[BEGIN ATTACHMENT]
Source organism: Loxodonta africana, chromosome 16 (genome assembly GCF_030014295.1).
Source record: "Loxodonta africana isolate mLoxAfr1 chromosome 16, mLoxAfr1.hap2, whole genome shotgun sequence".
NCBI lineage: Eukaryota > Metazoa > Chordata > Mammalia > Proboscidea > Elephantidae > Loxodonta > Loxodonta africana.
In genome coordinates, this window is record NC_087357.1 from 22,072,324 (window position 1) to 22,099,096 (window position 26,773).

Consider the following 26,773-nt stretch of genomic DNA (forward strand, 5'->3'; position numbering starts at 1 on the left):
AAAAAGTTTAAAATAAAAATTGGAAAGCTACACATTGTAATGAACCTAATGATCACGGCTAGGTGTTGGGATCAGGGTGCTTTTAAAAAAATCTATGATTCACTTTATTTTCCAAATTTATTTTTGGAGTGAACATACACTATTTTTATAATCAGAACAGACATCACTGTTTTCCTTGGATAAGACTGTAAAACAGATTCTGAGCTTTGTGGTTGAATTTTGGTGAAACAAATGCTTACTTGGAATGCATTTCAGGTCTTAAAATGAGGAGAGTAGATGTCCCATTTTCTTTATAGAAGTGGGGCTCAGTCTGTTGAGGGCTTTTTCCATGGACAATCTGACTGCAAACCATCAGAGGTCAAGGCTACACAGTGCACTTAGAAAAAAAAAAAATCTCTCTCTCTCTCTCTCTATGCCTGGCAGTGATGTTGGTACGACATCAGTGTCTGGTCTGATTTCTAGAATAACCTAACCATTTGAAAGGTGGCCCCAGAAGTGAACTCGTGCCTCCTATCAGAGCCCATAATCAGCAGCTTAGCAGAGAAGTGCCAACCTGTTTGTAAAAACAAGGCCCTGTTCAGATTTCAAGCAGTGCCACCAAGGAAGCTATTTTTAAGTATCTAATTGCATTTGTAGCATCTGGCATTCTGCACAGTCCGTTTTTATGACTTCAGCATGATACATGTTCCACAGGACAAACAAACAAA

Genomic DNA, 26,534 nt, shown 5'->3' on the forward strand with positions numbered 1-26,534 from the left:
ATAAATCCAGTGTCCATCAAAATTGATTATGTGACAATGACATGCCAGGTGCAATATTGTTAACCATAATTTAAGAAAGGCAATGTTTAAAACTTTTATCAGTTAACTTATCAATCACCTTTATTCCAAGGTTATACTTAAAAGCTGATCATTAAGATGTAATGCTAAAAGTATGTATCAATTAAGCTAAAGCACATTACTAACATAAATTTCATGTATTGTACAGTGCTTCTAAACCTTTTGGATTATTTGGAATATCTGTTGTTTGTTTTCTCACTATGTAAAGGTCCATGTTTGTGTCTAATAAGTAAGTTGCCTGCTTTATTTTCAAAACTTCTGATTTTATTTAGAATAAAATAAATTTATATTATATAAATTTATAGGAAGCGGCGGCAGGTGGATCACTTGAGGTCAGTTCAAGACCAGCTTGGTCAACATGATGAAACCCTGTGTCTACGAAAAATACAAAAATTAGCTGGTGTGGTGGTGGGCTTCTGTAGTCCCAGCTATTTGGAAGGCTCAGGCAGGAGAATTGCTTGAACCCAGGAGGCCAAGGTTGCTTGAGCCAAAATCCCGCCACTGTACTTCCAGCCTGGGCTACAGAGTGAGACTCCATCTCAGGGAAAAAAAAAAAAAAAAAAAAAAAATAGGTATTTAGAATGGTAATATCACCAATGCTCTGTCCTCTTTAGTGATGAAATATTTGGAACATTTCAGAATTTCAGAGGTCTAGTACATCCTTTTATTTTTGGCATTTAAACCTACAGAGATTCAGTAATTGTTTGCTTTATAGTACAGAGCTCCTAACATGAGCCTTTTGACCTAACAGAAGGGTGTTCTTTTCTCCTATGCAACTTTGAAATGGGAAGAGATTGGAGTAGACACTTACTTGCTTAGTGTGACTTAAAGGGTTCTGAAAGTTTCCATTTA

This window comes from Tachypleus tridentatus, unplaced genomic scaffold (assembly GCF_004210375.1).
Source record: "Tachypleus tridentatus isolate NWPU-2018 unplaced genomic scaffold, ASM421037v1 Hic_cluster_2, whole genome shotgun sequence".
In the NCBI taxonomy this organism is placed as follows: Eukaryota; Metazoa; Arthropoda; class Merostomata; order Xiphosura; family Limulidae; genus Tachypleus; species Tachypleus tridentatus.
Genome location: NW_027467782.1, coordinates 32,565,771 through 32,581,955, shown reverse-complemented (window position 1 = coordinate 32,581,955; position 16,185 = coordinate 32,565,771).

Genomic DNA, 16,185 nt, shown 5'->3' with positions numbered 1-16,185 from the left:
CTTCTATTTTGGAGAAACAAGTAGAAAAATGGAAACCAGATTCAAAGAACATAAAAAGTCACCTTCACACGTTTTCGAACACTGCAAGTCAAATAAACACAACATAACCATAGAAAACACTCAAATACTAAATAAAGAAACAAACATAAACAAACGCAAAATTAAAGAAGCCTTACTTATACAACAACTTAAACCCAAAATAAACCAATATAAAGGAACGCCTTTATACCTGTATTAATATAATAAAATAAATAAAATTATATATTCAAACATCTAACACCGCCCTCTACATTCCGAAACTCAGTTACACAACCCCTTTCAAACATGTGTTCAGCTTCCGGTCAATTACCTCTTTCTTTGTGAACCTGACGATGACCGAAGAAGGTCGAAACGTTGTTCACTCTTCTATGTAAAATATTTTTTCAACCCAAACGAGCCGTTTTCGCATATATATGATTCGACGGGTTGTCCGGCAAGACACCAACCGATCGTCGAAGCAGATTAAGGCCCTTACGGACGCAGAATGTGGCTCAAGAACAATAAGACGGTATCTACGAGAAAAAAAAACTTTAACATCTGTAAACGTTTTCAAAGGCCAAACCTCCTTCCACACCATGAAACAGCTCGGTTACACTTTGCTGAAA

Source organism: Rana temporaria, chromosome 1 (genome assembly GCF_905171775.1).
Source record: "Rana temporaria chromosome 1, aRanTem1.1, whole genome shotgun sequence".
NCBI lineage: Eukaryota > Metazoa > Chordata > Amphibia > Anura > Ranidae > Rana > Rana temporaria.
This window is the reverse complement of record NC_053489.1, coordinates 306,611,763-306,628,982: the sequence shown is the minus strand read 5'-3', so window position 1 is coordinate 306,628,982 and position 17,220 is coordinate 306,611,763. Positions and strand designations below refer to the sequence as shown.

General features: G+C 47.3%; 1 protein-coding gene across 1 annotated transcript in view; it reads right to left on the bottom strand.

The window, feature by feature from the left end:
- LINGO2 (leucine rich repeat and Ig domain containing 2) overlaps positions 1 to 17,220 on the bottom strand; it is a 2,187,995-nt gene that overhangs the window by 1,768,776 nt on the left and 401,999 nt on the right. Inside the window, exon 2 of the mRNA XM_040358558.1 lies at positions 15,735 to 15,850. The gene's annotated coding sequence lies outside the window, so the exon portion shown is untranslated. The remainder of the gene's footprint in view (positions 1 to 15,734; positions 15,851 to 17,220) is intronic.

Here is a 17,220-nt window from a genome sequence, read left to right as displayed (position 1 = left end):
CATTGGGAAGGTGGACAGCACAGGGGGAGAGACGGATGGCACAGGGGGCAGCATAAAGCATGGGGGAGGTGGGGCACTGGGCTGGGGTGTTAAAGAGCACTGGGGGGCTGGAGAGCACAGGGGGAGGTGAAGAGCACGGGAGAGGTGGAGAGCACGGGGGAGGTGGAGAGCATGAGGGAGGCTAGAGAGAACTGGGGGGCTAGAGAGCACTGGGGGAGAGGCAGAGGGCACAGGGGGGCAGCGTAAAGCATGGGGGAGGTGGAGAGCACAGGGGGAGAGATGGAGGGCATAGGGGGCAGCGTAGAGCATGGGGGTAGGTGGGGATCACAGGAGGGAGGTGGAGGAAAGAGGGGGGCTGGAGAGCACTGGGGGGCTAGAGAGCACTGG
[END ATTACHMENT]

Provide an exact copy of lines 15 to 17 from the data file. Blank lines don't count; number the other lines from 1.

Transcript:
Source organism: Rana temporaria, chromosome 1 (genome assembly GCF_905171775.1).
Source record: "Rana temporaria chromosome 1, aRanTem1.1, whole genome shotgun sequence".
NCBI lineage: Eukaryota > Metazoa > Chordata > Amphibia > Anura > Ranidae > Rana > Rana temporaria.